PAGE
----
A hammertoe is a painful deformity of the toe’s middle joint. The condition can affect the second, third, fourth or fifth (little toe) joints and is more common in females than males.
In the early stages of development, a hammertoe is flexible, and may respond to non-surgical forms of treatment, but if it’s left untreated, it may become rigid. If this happens, surgery will be the only option.
The most common cause of a hammertoe is a muscle/tendon imbalance that makes the toes to stretch or tighten in compensation. This results in a bent (hammer) toe. Another common cause is poorly-fitting shoes. Shoes that are too short can force the toes to bend in order to fit the shoe, leading to a hammer toe (or toes). Trauma, genetics and arthritis are other causes of hammer toes.
When a hammer toe is caused by factors such as genetics, trauma and arthritis, there’s not much in the way of preventative action that can be taken. But footwear is something we can do something about. To minimise the likelihood of developing a hammertoe, make sure that shoes always have a large enough toe box, and try to avoid high heels.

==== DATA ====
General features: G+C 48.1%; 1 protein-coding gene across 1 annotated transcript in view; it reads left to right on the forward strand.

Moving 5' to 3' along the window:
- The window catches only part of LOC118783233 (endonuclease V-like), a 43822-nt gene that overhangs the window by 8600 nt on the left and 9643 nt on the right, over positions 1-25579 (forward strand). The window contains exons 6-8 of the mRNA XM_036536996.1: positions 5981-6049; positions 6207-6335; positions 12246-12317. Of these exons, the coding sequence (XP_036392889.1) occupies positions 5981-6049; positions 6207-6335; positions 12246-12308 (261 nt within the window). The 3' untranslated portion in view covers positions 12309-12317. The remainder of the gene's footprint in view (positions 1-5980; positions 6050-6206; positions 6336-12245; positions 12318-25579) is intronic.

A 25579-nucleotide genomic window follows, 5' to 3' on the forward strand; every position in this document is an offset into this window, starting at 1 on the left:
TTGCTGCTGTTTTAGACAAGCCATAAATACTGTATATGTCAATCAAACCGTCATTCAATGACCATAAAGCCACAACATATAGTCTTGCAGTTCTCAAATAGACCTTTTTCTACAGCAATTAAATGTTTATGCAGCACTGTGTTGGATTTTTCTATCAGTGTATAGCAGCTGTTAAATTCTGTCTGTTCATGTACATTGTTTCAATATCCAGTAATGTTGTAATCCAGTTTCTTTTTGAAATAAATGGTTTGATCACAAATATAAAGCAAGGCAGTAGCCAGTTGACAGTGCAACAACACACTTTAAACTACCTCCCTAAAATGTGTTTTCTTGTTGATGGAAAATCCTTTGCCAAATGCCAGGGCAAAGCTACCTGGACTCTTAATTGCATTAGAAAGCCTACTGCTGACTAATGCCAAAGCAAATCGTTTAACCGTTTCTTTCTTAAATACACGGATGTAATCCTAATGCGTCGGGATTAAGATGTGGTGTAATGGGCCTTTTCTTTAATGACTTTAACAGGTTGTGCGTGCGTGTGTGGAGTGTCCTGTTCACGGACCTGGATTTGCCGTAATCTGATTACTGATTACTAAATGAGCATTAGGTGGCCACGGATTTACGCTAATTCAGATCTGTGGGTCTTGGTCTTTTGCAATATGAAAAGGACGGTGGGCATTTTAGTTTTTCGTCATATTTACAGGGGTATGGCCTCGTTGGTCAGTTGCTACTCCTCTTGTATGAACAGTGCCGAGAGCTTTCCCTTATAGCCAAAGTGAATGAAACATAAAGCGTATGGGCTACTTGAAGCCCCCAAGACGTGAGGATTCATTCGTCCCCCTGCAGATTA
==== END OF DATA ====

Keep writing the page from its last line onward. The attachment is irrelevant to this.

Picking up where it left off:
As with bunions, treatment of a hammertoe can be divided into surgical and non-surgical types. The non surgical approach includes non-medicated pads, massage, ice packs and a careful choice of footwear (stick to shoes that have enough room in the toe box, and avoid high heels). Orthotics (shoe inserts) can also help, as can anti inflammatory oral medicines.
If these treatments don’t help, then surgery may be required.